Towson U. criticized for undercharging students, computer security

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By Natalie Neumann

State auditors found eight “significant deficiencies” in the way Towson University operates, including undercharging out-of-state students and poor computer network security, according to a report released Thursday.

More than 21,000 students enrolled in the state’s second-largest public university in 2008, but the Office of Legislative Audits found Towson didn’t properly verify student residency.

For a full-time undergraduate student, in-state status can amount to a savings of more than $10,000 each year. The university has agreed to review some students’ residency statuses, as the auditors recommend. The admissions office will evaluate the residency of a 10 percent sample of new undergraduate students each term. The audit found four students who had been improperly given in-state status.

The OLA audits Towson every three years, as it does other state agencies, and some of the issues aren’t new to the university, including student residency tracking problems and computer security concerns.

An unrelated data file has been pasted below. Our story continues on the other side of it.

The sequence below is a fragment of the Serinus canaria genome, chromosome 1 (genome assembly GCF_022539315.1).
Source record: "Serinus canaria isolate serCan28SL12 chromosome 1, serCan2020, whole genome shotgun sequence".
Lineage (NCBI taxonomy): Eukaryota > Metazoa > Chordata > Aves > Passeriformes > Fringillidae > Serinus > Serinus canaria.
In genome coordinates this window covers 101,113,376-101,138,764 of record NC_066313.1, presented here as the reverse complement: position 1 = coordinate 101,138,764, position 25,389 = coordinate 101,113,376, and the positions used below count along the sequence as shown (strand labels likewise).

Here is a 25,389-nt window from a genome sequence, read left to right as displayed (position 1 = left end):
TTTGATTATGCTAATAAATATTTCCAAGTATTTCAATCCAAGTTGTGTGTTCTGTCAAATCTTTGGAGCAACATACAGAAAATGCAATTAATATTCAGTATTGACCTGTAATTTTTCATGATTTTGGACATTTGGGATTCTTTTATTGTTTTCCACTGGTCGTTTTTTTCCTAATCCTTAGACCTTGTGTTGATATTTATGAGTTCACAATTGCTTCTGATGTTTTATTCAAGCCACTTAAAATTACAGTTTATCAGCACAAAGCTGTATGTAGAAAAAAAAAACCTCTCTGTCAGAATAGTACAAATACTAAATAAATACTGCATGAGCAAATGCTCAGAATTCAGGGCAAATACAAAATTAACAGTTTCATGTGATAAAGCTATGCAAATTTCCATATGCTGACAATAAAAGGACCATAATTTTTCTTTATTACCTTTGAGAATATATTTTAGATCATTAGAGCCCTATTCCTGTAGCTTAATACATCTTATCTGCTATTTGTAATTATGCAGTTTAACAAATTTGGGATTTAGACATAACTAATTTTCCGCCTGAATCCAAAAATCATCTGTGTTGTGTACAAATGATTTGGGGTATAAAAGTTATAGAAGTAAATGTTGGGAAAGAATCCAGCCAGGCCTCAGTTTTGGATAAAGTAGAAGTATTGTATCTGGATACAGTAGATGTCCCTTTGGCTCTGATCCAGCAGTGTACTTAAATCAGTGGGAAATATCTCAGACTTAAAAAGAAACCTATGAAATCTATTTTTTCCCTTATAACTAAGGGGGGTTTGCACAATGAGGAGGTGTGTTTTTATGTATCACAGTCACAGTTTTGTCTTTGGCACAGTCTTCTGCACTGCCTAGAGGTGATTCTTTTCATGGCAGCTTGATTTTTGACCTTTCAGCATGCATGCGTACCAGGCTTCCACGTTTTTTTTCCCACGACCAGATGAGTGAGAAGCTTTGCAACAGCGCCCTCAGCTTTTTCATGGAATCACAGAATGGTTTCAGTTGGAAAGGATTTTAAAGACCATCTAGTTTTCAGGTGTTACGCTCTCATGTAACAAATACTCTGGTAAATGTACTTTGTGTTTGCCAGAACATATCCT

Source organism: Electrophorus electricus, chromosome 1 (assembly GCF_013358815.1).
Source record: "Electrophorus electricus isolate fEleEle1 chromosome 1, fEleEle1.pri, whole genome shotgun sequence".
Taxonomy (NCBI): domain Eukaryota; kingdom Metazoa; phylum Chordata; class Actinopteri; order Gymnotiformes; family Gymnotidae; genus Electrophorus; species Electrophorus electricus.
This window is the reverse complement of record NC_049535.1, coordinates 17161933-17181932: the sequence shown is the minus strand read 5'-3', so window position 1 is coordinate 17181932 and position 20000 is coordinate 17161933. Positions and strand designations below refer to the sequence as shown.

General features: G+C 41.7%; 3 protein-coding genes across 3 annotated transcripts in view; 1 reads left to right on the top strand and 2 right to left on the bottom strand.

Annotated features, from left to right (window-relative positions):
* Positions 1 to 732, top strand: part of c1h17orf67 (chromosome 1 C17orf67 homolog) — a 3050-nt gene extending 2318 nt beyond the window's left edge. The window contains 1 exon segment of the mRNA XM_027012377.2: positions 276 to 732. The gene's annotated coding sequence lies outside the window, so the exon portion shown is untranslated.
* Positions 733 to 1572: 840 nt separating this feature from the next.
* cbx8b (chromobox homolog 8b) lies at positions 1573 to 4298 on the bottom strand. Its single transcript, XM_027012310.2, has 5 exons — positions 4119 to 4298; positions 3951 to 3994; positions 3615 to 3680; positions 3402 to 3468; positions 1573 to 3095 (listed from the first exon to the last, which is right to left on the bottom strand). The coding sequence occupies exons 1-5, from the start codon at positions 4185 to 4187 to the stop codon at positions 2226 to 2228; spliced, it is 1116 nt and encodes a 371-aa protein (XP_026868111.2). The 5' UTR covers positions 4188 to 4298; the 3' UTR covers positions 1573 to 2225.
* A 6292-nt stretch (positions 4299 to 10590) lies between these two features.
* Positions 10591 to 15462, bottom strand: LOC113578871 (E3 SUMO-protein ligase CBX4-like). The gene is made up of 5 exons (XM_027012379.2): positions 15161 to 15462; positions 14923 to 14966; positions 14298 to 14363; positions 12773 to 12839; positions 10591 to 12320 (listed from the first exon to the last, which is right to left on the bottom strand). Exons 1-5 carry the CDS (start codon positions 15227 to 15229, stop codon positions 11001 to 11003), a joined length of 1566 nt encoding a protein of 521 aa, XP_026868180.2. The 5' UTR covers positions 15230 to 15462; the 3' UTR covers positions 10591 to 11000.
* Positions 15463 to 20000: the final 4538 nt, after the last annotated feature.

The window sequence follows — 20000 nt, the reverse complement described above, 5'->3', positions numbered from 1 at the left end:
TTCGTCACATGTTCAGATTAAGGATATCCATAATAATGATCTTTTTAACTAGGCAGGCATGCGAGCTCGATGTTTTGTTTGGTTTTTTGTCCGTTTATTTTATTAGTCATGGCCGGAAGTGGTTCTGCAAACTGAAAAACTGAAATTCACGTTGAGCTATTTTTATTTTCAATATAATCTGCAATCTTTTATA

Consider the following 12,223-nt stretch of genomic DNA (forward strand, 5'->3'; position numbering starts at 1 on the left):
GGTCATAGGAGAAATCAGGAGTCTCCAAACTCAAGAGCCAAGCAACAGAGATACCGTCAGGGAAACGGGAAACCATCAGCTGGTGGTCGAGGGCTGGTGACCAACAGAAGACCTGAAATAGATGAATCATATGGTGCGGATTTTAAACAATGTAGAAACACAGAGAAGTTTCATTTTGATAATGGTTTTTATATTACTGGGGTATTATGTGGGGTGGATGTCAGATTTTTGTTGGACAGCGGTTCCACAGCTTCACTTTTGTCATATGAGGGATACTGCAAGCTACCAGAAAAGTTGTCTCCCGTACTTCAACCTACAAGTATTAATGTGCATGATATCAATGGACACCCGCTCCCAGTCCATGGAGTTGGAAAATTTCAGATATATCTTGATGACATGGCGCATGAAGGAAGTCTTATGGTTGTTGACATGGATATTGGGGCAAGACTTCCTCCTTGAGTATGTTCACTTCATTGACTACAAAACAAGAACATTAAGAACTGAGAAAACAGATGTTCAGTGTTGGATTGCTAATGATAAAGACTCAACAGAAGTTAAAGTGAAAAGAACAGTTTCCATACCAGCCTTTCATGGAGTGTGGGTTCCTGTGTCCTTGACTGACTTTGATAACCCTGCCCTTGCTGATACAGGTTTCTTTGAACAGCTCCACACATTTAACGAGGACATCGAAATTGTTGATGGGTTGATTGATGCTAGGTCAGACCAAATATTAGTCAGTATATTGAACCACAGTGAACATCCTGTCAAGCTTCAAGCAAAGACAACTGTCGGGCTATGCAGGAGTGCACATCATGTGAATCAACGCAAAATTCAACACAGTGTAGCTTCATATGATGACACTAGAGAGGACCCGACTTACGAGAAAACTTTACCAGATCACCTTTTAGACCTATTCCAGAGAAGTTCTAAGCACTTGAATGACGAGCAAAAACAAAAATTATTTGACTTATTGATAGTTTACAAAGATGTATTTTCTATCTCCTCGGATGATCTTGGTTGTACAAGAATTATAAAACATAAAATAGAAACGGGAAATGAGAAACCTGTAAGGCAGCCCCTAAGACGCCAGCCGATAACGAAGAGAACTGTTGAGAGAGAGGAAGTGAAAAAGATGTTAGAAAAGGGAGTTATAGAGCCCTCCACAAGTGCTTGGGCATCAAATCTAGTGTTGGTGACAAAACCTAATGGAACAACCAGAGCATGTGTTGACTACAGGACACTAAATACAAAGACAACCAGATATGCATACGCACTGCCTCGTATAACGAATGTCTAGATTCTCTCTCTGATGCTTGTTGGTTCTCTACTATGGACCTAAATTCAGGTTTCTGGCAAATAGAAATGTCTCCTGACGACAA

Bruce Myers, the chief legislative auditor, said it’s not unusual to see to see computer issues and spending oversight problems in the audits, but he said he’s “disappointed at the number of repeat items.”

The latest audit found four deficiencies that were repeats or related to past problems. In the Towson audit completed in 2006, auditors found some employees could change students’ residency status, resulting in improper tuition refunds. Similar issues were found in the 2009 audit, especially concerning access to accounts.

Auditors also found Towson didn’t have secure computer networking. As found in the past, some user accounts had the ability to make changes to user profiles, and other data. Old employee accounts were active sometimes up to a year after termination, an issue not seen in previous audits.

Sometimes, default passwords weren’t changed. Plus, auditors found the university didn’t have sufficient security measures to protect Towson’s computer network from internal and external threats, an issue that also was found in a previous audit.

The university says it has done its best to improve security.

“Since the last audit, the university has done significant work to implement a … security strategy,” Towson’s response reads. “The university also feels it has adopted the best strategy for each firewall interface and will make necessary adjustments to meet this requirement.”

The audit was conducted March 16, 2006 through Feb. 8, 2009. In response to the auditors’ list of deficiencies, the university, with clarifications, agreed with their recommendations and has fixed or is in the process of fixing the problems.

The General Assembly can use the audit in assisting with its oversight responsibilities. During fiscal year 2008, the state appropriated $82.5 million to the university. Towson officials declined to comment about the audit.

The full audit report, along with Towson’s response to the audit can be found here.